Austere trial and error
Numbers crunched by two economists became grounds for swingeing global cuts but a doctoral student has found fault in the new orthodoxy
Was it - or more to the point, is it, since it is still going on - the economic recession triggered by an Excel spreadsheet error?
Not only the arcane world of academic economists, but finance ministries around the world have been shaken by the discovery that the enormously influential economists Carmen Reinhart and Kenneth Rogoff made some stupid errors in their research, which has been the basis of many countries' austerity programmes.
Reinhart and Rogoff (R+R) asserted on the basis of hundreds of years of data that countries where national debt reached 90 per cent of gross national product suffered low growth, in fact negative growth of 0.1 per cent in the period from 1945 to 2009.
Their work gave governments around the world the ammunition for policies of austerity, including sharp cutbacks to spending, in the hope of preventing worse happening later.
Paul Ryan, Republican vice-presidential candidate and chairman of the House of Representatives budget committee, cited R+R in his role as chief deficit hawk. R+R also lobbied US senators, urging them to take action immediately rather than wait to cut debt.
In Britain, Chancellor of the Exchequer George Osborne took their findings to heart and made deep cuts to government spending. The International Monetary Fund and the European Union also urged heavily indebted countries to take austerity measures even at the expense of economic growth and employment.
It was a case of the medicine being at least as harmful as the cure - as recession bit, unemployment stayed high and cuts to government benefits took their savage toll, especially on poor families without work.
Even government budgets suffered, as low or negative growth meant that revenues suffered in a dangerously vicious spiral.
But then a funny thing happened. Thomas Herndon, a 28-year-old PhD student at the University of Massachusetts Amherst, was puzzled that he could not replicate R+R's findings. When he finally got spreadsheets of R+R's work, he discovered that they had accidentally excluded five rows of figures, the lack of which depressed the results.
In their critique, Herndon and his professors, Michael Ash and Robert Pollin, claim that correcting for the spreadsheet error and adding in some countries that had high debts but also high growth raises the growth rate of countries with gross debts of 90 per cent of GDP to 2.2 per cent.
Herndon's critique is already having an impact. While advising countries to keep up their reforms, IMF managing director Christine Lagarde last week stressed the importance of growth and of job creation, especially creating jobs for the young.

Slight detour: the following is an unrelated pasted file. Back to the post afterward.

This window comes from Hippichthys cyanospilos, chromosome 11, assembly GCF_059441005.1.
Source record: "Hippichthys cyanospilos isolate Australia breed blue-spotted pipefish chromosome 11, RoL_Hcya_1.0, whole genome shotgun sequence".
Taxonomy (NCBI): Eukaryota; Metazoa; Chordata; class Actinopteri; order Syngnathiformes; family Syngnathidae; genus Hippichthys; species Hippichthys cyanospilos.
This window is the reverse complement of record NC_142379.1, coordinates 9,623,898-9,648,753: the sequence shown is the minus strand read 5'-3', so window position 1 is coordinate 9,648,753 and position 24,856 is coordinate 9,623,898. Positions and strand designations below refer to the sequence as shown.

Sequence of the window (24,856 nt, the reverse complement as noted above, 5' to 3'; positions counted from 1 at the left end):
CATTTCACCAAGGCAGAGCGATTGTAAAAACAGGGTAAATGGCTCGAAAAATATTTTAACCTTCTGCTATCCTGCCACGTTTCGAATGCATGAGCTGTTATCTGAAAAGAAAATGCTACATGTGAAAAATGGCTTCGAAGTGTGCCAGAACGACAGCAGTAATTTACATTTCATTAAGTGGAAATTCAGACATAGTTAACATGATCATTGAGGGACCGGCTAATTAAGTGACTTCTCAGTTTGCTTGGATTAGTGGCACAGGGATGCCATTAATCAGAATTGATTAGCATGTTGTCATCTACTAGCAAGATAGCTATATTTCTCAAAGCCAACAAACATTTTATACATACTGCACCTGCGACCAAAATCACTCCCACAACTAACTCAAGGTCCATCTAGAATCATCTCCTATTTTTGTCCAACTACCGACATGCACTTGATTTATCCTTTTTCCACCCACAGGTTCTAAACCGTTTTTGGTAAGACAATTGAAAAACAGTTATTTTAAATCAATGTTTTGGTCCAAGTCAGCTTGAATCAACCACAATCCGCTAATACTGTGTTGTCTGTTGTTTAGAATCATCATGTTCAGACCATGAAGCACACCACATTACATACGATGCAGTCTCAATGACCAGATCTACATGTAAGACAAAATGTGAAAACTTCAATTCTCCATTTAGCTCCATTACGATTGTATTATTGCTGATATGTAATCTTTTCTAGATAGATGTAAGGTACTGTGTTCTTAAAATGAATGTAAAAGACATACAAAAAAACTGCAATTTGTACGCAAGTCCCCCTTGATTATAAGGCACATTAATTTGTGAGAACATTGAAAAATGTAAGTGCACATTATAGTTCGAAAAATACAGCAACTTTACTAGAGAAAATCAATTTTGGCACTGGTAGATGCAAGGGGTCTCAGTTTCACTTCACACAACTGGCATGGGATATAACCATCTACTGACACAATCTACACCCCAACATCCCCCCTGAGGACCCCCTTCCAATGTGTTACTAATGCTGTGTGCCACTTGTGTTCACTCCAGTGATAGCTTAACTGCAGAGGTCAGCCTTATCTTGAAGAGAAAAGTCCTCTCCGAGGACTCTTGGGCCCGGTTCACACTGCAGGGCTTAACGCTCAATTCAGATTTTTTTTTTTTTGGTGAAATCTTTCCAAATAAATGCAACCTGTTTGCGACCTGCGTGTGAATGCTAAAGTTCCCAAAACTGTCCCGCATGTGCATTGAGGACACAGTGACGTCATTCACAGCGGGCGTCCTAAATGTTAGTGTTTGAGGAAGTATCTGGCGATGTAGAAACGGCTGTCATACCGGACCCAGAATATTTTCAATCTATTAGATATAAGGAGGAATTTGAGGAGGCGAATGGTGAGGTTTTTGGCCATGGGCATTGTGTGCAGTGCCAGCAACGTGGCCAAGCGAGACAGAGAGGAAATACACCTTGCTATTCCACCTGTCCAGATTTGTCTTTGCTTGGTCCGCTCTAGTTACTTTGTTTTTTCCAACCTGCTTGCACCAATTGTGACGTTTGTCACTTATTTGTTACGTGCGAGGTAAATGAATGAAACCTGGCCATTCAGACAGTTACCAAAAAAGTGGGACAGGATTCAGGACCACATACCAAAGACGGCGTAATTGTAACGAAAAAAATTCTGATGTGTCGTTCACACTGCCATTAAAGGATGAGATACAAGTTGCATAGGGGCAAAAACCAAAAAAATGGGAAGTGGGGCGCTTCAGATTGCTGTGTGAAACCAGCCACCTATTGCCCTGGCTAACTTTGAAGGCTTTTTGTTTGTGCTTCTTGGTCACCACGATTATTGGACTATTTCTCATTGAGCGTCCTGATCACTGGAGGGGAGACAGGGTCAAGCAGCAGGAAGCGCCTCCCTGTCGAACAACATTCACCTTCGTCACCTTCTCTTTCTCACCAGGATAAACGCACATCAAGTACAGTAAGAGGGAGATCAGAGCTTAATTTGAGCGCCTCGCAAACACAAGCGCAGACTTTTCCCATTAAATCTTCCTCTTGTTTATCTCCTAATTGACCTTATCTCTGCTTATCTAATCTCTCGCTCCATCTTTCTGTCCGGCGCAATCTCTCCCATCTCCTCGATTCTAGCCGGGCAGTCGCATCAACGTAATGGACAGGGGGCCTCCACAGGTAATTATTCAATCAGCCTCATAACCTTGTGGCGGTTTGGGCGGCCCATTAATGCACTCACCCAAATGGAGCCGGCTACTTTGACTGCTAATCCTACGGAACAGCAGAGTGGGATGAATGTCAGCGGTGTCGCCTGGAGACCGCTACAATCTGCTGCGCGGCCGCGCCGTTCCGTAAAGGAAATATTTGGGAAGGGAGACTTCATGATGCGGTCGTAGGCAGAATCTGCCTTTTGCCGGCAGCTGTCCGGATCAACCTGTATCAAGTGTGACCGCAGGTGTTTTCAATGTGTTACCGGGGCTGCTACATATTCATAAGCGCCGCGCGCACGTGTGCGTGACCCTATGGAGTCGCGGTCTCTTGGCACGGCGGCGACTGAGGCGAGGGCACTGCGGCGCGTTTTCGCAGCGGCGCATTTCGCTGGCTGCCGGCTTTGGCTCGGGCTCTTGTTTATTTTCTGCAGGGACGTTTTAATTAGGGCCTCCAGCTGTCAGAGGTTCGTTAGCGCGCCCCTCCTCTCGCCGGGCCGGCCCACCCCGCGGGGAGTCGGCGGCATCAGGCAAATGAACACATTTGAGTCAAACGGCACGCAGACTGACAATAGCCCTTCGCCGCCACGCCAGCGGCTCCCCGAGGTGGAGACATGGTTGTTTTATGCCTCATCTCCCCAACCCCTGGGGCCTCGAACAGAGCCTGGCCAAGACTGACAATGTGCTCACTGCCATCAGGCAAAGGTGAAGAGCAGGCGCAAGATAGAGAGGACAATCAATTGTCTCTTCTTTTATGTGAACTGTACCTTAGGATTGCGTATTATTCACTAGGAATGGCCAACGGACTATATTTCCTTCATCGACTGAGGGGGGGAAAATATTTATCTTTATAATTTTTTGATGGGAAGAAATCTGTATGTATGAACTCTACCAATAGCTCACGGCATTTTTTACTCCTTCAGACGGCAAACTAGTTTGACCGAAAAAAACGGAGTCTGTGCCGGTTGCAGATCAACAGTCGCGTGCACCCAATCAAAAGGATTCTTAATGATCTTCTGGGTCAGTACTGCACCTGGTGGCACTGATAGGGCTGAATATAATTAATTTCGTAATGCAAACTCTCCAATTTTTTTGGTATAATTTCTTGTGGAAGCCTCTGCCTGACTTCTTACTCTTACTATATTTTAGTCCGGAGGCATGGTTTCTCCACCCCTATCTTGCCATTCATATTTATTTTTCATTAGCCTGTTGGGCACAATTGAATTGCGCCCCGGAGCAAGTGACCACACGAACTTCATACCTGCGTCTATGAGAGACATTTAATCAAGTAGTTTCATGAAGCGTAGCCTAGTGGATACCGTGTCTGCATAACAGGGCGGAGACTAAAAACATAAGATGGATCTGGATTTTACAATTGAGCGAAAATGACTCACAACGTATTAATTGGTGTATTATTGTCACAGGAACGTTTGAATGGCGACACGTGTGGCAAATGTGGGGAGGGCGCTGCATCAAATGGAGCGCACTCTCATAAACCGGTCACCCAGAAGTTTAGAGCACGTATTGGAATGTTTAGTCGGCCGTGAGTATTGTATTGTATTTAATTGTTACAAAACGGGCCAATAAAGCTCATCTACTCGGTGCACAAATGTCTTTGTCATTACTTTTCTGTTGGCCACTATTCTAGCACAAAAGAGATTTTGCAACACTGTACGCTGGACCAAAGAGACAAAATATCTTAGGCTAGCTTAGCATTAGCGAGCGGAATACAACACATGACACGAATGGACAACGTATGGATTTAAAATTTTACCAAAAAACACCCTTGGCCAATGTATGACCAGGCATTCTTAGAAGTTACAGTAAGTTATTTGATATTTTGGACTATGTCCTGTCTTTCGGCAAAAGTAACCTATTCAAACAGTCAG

When Osborne dismissed that criticism as "just one voice", the IMF's No2, David Lipton, said Britain's economy had been "somewhat weaker than had been foreseen" and "our view is that the pace of consolidation ought to be reconsidered".
R+R admitted their mistake in accidentally omitting the five lines of data from the spreadsheet, but claim that their inclusion would raise the growth of the high debt countries to 0.2 per cent. Adding in data from the new countries, which R+R say was not available when they did their 2010 paper, would take the figure to 0.5 per cent.
They explain away the difference between this figure and Herndon's by attributing it to a difference in the weight given to countries in the counting.
Osborne claimed that the criticism of R+R was being "used as an excuse by those who are always opposed to make any attempts to control public spending or deal with public debt". Olli Rehn, the EU commissioner for economic and monetary affairs, said: "We are not deciding our economic policy in Europe on the basis of one single study."
Fitch Ratings, in downgrading Britain from AAA to AA-plus, claimed that it had no "fiscal space to absorb further adverse economic and financial shocks".
It is not often that economists are so influential that their policies set a standard. Adam Smith is the standard-bearer for free markets, though his caveats and stress on the plurality of human motivations, the connections between ethics and economics, and the importance of institutions have often been ignored by gung-ho free marketers, who have turned Smith on his head.
More recently, John Maynard Keynes has been another much misquoted economic guru.
With their mammoth work on the implications of heavy government debts and growth, R+R were becoming the standard authority.
It reminds me of the old saying: "If you laid all the economists in the world end to end they would not reach a conclusion".